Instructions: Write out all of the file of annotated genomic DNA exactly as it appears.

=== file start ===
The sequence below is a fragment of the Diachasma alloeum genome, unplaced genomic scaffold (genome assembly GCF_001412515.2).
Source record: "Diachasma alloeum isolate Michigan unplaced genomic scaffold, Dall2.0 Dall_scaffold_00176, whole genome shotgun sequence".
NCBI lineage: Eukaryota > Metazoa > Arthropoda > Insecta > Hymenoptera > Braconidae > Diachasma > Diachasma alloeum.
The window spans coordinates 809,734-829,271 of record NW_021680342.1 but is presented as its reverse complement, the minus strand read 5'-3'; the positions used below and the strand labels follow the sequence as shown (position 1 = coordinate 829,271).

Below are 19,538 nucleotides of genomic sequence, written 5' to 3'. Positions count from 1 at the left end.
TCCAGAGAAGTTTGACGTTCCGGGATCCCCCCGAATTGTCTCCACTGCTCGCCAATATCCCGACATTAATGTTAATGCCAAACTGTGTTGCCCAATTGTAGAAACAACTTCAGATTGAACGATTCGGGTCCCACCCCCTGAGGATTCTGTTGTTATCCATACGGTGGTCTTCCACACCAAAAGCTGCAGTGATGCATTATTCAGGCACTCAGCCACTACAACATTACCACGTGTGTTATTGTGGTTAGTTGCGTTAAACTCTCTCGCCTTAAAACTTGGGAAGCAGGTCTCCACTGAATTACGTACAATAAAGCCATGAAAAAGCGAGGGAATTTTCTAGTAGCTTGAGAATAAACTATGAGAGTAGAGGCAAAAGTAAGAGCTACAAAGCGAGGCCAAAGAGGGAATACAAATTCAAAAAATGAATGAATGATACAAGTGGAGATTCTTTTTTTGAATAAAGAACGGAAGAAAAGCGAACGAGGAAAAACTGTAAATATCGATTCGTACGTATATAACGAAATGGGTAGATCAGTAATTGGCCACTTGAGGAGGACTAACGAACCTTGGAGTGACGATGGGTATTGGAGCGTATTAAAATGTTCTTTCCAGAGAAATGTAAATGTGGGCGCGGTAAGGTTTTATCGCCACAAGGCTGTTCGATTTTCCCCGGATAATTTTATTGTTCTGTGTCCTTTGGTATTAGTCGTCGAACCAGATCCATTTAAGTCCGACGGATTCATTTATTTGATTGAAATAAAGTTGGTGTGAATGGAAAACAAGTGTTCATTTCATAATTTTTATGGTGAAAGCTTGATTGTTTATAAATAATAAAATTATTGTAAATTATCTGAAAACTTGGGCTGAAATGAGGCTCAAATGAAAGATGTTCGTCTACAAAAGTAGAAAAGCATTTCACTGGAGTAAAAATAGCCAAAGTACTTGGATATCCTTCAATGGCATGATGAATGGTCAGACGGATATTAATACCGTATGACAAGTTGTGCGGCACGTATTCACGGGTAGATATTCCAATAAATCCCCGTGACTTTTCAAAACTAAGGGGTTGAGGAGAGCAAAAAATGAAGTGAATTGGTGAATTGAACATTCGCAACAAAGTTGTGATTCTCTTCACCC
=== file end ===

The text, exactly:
The sequence below is a fragment of the Diachasma alloeum genome, unplaced genomic scaffold (genome assembly GCF_001412515.2).
Source record: "Diachasma alloeum isolate Michigan unplaced genomic scaffold, Dall2.0 Dall_scaffold_00176, whole genome shotgun sequence".
NCBI lineage: Eukaryota > Metazoa > Arthropoda > Insecta > Hymenoptera > Braconidae > Diachasma > Diachasma alloeum.
The window spans coordinates 809,734-829,271 of record NW_021680342.1 but is presented as its reverse complement, the minus strand read 5'-3'; the positions used below and the strand labels follow the sequence as shown (position 1 = coordinate 829,271).

Below are 19,538 nucleotides of genomic sequence, written 5' to 3'. Positions count from 1 at the left end.
TCCAGAGAAGTTTGACGTTCCGGGATCCCCCCGAATTGTCTCCACTGCTCGCCAATATCCCGACATTAATGTTAATGCCAAACTGTGTTGCCCAATTGTAGAAACAACTTCAGATTGAACGATTCGGGTCCCACCCCCTGAGGATTCTGTTGTTATCCATACGGTGGTCTTCCACACCAAAAGCTGCAGTGATGCATTATTCAGGCACTCAGCCACTACAACATTACCACGTGTGTTATTGTGGTTAGTTGCGTTAAACTCTCTCGCCTTAAAACTTGGGAAGCAGGTCTCCACTGAATTACGTACAATAAAGCCATGAAAAAGCGAGGGAATTTTCTAGTAGCTTGAGAATAAACTATGAGAGTAGAGGCAAAAGTAAGAGCTACAAAGCGAGGCCAAAGAGGGAATACAAATTCAAAAAATGAATGAATGATACAAGTGGAGATTCTTTTTTTGAATAAAGAACGGAAGAAAAGCGAACGAGGAAAAACTGTAAATATCGATTCGTACGTATATAACGAAATGGGTAGATCAGTAATTGGCCACTTGAGGAGGACTAACGAACCTTGGAGTGACGATGGGTATTGGAGCGTATTAAAATGTTCTTTCCAGAGAAATGTAAATGTGGGCGCGGTAAGGTTTTATCGCCACAAGGCTGTTCGATTTTCCCCGGATAATTTTATTGTTCTGTGTCCTTTGGTATTAGTCGTCGAACCAGATCCATTTAAGTCCGACGGATTCATTTATTTGATTGAAATAAAGTTGGTGTGAATGGAAAACAAGTGTTCATTTCATAATTTTTATGGTGAAAGCTTGATTGTTTATAAATAATAAAATTATTGTAAATTATCTGAAAACTTGGGCTGAAATGAGGCTCAAATGAAAGATGTTCGTCTACAAAAGTAGAAAAGCATTTCACTGGAGTAAAAATAGCCAAAGTACTTGGATATCCTTCAATGGCATGATGAATGGTCAGACGGATATTAATACCGTATGACAAGTTGTGCGGCACGTATTCACGGGTAGATATTCCAATAAATCCCCGTGACTTTTCAAAACTAAGGGGTTGAGGAGAGCAAAAAATGAAGTGAATTGGTGAATTGAACATTCGCAACAAAGTTGTGATTCTCTTCACCC